Complexity, uh huh … like 3,000 chips in 140 control modules? Whatcha gonna do about them chips, Jim? Nothing, I reckon.

    But – look, a squirrel over there! – ‘Farley says Ford’s second generation of EVs will be radically simplified, which should eventually lead to fewer problems and higher margins.’

    Yeah, right! The line forms here for delicious pie in the sky. This way to the egress, folks!

  11. ‘you are probably not going to be able to get the necessary parts half a century from now’ — eric

    Parts supply is important to consider with any vehicle, appliance or system.

    In December, my 1991-model forced-air gas furnace failed to ignite. An HVAC contractor gave the fan and limit switch (a bimetallic thermal device, no longer used in current furnaces) a twist, and it cranked right up. I texted him to ask if he could source a new one. No reply.

    So I bought one and installed it (two screws, four wires). Eight days later, the scheduling lady from the contractor called. ‘The part is not available,’ she lied, ‘and your obsolete furnace needs to be replaced.’

    I laughed in her face. “That’s funny! I replaced the ‘unavailable’ part last week, and the ‘obsolete’ furnace is humming like a champ.”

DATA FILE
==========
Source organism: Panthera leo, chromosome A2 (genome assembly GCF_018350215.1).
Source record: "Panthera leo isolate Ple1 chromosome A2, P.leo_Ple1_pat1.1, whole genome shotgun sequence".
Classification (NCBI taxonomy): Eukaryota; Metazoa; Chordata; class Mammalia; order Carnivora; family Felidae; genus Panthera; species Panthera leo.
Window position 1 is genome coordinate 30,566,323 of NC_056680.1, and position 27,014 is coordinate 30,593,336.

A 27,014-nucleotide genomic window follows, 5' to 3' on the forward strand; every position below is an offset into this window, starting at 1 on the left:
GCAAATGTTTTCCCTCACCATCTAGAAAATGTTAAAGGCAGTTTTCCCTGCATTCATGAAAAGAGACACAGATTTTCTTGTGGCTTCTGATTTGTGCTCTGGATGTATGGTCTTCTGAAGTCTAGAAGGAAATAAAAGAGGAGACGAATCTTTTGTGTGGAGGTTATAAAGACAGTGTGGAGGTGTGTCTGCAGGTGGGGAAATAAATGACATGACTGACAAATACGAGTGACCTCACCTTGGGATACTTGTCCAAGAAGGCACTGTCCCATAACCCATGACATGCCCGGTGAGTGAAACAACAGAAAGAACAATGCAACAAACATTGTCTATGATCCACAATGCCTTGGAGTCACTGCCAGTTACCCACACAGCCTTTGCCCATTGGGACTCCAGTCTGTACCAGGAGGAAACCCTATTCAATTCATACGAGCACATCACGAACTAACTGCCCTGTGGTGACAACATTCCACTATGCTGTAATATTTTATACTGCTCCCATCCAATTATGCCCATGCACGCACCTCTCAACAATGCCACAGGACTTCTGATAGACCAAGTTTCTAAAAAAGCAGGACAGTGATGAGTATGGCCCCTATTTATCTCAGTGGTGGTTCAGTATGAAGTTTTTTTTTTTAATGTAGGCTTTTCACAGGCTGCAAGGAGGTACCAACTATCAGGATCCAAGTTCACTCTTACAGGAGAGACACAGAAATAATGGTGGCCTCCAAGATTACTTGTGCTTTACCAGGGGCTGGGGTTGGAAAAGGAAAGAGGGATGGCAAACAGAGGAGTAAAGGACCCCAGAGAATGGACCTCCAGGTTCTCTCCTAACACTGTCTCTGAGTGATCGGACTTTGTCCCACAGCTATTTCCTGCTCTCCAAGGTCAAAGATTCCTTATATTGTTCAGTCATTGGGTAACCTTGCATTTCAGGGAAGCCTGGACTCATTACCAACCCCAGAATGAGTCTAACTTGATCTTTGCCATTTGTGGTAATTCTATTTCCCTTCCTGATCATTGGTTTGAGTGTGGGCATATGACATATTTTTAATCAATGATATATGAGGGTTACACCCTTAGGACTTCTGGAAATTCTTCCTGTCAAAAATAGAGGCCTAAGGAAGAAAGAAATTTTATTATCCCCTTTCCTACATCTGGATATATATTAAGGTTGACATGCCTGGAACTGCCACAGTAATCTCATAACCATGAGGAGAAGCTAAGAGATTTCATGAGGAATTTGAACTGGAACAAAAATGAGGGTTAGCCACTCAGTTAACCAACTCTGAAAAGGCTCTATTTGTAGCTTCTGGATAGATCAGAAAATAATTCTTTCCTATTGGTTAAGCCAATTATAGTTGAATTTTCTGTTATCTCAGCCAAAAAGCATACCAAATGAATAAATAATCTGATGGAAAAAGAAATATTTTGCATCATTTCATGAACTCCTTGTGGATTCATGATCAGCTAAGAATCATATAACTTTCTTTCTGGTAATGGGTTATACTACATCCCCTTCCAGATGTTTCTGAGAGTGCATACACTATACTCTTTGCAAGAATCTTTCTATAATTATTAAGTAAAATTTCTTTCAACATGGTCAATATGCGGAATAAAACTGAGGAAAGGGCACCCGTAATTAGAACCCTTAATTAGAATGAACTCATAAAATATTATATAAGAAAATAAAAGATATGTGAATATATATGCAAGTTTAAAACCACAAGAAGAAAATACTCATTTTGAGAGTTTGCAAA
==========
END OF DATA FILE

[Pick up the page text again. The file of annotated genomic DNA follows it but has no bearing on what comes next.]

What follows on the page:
Not sure how much of this attempted swindle was greed-driven. But in the cell phone era, actually using a multimeter to diagnose and replace a bad component is too difficult and tedious a task for a contractor whose business model is just to replace the whole box.

    • What is it with HVAC guys?! Seems 98% of them are crooked! The whole HVAC-repair industry is very corrupt. About 80% of their calls just come down to being a customer needing a new contactor or capacitor (<$20 and replaced in 5 minutes by anyone)….but they ain't gonna make any money doing simple things like that…not even for the $150-$200 they might charge……so they always find 'more'….doesn't matter if your system is 3 years old or 30 years old (The 30 year-old one will likely be better and still be going when the 3 year-old dies).